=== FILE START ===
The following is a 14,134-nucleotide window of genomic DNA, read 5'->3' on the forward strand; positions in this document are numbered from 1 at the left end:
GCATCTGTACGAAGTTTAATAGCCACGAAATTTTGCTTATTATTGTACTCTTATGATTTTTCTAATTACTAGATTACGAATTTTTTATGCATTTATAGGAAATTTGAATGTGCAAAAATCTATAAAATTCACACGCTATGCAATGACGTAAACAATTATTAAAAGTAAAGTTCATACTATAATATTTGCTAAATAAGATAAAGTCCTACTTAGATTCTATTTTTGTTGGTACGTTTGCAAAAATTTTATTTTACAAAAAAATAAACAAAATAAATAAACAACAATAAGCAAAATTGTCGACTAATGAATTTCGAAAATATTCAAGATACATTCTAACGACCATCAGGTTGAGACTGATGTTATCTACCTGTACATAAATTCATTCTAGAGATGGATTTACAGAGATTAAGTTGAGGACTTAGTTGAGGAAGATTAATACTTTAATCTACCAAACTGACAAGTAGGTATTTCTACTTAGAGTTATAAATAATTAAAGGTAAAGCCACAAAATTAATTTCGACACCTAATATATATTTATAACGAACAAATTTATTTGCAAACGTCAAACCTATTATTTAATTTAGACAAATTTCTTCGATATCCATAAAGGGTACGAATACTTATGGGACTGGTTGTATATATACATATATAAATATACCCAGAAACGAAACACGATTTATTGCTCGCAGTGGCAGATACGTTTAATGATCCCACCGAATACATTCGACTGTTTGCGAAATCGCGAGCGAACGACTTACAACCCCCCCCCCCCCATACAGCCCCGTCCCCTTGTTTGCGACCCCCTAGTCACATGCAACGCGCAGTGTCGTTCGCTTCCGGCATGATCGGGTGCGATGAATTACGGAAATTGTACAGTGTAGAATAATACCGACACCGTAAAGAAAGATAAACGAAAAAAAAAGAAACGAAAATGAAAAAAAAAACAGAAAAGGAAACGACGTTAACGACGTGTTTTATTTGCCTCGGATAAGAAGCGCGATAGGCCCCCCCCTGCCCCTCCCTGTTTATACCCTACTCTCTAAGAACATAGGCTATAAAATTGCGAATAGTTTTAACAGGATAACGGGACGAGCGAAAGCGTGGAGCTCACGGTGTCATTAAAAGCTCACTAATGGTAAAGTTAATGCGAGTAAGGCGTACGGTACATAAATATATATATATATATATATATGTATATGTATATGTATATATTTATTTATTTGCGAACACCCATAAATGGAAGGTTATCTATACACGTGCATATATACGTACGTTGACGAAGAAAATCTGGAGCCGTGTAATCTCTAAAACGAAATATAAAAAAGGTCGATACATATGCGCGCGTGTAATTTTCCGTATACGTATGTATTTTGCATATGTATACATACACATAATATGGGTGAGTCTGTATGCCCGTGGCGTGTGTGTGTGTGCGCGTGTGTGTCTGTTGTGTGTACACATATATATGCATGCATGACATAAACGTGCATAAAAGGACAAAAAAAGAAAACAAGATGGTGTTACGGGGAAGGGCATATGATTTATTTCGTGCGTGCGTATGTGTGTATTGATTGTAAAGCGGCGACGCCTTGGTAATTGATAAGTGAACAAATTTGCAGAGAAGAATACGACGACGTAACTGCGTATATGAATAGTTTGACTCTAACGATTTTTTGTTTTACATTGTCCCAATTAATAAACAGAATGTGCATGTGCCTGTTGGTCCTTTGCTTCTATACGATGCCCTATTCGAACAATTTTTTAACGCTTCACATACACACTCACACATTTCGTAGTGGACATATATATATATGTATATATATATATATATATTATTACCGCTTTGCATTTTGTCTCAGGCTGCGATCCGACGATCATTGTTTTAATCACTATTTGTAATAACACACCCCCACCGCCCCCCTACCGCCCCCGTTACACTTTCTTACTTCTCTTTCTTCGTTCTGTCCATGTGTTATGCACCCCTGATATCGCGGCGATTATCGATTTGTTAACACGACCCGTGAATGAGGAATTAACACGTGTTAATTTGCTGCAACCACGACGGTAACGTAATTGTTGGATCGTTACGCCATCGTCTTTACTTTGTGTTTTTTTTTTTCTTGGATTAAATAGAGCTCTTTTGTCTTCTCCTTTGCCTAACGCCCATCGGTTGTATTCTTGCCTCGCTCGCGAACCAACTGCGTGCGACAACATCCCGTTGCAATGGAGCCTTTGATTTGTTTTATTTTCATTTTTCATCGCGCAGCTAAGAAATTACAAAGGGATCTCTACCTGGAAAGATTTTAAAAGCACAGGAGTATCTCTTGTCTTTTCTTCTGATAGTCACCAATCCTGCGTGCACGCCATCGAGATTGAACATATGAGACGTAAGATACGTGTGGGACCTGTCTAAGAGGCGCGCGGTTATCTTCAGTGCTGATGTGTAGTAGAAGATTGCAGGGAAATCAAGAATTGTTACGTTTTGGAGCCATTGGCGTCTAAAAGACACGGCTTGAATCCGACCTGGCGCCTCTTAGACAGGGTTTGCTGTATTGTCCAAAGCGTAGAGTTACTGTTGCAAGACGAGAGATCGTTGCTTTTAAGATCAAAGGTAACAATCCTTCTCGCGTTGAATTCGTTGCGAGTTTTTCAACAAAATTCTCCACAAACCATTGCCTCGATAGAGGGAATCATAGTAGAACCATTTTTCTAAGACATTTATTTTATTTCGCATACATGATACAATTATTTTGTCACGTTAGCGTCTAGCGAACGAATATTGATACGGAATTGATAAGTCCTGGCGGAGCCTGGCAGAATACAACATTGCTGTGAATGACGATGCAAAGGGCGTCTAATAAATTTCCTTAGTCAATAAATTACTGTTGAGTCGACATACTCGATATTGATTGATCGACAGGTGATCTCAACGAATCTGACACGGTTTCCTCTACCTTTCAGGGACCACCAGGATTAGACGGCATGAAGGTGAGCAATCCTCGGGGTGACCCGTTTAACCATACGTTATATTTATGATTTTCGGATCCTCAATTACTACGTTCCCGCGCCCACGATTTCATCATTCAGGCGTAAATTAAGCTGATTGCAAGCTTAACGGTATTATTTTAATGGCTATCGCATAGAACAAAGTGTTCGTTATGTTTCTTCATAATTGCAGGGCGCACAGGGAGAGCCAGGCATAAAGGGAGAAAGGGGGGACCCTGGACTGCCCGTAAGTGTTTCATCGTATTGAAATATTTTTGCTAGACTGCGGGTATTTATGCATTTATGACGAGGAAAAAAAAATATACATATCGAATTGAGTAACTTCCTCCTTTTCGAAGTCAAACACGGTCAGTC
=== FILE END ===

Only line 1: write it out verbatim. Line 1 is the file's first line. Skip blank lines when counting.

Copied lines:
The following is a 14,134-nucleotide window of genomic DNA, read 5'->3' on the forward strand; positions in this document are numbered from 1 at the left end: